Several businessmen, including a senior executive of a company that co-built the Salma Dam in Afghanistan, state that it is unlikely that they will do any business in the landlocked nation with the Taliban returning to power. The dreaded militant outfit aims to establish a theocracy in Afghanistan.
Salma Dam is officially called the Afghan-India Friendship Dam, located in Chishti Sharif district of Herat, northwestern Afghanistan. It was funded and constructed by the Government of India. It was inaugurated in 2016 by Prime Minister Narendra Modi and the then Afghan President Ashraf Ghani. Several Indian public-sector companies that had secured contracts for various projects had enlisted the private sector to execute them.
This ambitious hydroelectric project on the Hari River in Herat province was built by a joint venture between Gurgaon-headquartered Angelique International and Bangalore-based SSJV, which were subcontracted the work by India’s state-run Wapcos.
Anil Gupta, senior vice-president and the executive in charge of Angelique’s Afghan operations, tells Open that, as of now, two projects undertaken by the engineering and construction company are pending. “I would say it is 90% complete amidst all the uncertainty,” says Gupta, an IIT Delhi alumnus, emphasising that these are electrification projects in Khost and Gardez regions that involve supplying power to the countryside. Gardez is the capital of the Paktia province and Khost is a province in the south-eastern part of the country.
Angelique started withdrawing its staff in Afghanistan from February 2021 and the last person manning its office in that country returned three weeks ago. “We were lucky [to get out in time] although we were expecting the Taliban takeover only as late as this year-end,” says Gupta who has worked in Afghanistan for over two decades now. He had told this writer in an earlier interview that, around 2003, he used to frequent gyms in Kabul where he and his colleagues used to meet even Indian embassy officials besides the local people. He had said then that Kabul at the time was like Delhi in many ways.
His company Angelique had been subcontracted to build substations across the country. They did electrification work in Kabul and also in Herat as part of the rebuilding of Afghanistan after the fall of the Taliban in 2001 and the country appeared to be inching back to peace.
But Gupta recalls that by 2005, the Taliban began to regroup, prompting the Indian embassy in Kabul to offer advisories to Indian nationals to avoid public places and crowds.
“Kabul and Herat electrification and substations were our main projects. We also did electrification in Puli Pul-i-Khumri (a city in northern Afghanistan). We also worked in the education sector, printing books for children,” says Gupta, talking about the multiple projects his company had undertaken in Afghanistan where India has invested more than three billion dollars in infrastructure projects, including the Afghan parliament, the Zaranj-Delaram highway, Salma Dam and various others related to public health and architecture.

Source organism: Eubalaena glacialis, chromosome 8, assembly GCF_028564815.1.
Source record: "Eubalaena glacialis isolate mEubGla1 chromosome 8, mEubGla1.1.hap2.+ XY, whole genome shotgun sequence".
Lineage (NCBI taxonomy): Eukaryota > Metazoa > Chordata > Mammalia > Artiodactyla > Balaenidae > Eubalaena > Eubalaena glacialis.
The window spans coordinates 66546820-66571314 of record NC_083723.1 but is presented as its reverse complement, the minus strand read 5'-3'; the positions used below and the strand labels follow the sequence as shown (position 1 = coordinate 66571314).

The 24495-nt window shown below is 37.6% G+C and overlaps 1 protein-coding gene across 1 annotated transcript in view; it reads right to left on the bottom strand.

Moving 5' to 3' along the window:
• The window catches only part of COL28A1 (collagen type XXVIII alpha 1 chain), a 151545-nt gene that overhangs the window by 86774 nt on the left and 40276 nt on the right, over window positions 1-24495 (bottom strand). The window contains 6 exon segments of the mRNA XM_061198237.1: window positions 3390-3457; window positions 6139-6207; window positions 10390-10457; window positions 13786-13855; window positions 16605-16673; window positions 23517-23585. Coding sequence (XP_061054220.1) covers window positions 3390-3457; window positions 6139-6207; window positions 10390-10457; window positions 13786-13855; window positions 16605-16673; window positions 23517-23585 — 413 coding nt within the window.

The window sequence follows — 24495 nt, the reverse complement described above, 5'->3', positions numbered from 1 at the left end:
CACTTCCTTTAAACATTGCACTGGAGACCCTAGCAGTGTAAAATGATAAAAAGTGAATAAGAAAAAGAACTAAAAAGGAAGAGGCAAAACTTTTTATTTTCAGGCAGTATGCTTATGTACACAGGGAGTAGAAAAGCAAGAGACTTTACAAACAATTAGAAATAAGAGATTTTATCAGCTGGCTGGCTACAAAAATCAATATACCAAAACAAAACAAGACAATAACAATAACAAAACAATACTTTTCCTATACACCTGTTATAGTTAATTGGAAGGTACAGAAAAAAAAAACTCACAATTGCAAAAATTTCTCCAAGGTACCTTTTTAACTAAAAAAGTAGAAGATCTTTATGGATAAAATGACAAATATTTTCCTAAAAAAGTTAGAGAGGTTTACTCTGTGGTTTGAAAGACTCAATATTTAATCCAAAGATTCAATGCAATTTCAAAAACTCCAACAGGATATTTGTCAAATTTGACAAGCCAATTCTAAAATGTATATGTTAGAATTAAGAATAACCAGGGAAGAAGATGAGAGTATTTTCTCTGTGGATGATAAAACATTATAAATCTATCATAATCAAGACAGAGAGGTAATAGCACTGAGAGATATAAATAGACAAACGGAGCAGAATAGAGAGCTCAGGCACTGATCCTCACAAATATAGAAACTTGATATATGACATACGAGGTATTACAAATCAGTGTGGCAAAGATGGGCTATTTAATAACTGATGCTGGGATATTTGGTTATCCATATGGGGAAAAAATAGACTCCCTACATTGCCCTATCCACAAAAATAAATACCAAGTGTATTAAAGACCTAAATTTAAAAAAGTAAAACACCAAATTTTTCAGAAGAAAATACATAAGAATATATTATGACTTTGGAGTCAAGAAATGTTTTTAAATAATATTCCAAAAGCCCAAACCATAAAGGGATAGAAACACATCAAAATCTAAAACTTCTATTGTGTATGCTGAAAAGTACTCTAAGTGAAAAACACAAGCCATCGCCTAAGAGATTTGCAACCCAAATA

About the Taliban’s return, Gupta says he doesn’t expect the Taliban to go on a destruction spree since it “probably” wants to show that it can govern a country and enhance its economic strength. “My gut feeling is that they are not going to damage it this time. In Khost and Gardez, when the war was taking place, bullets were fired at the warehouses where we had stored our goods, but unlike in the past nobody came and burned them down as was typical of the Taliban. I expect the Taliban will be slightly more careful this time and would not like to destroy the infrastructure that India and other countries have built over there,” notes Gupta.
Asked about the Taliban’s attitude to India, he says that they are battle-hardened people who are tough to deal with. “I have dealt with them in the past when we were constructing the Salma Dam. There is this place called Chishti Sharif on the way to the dam and it was the hotbed of the Taliban. We used to visit a shrine there. Afghan security agencies warned us not to go there, but we happened to meet Taliban soldiers who assured us that they would not do any harm to us because we were doing something good for Afghanistan,” he says, adding, “We had some meetings with them and we realised that they were not easy to handle.”
Gupta says that the problem is that their mindset was medieval and were at the same time armed with the most advanced weapons. “That is a deadly combination,” he says.
A few others who had been part of infrastructure projects in Afghanistan told Open that they would not want to speak on record for fear of Taliban reprisal against their staff in Afghanistan. “We gave employment to many Afghan nationals but we cannot talk specifically about our work there and how the Taliban’s return has affected them because that would put the lives of our men and their families at risk,” says a Hyderabad-based executive with a construction company.
Gupta, for his part, says that he is worried about the Afghan nationals who worked in Angelique’s projects who, he says, are now “untraceable”. “They have switched off their phones. We had given them a letter stating that they had helped us with the execution of various projects, but I really don’t know how they will manage to get out of their country,” Gupta avers.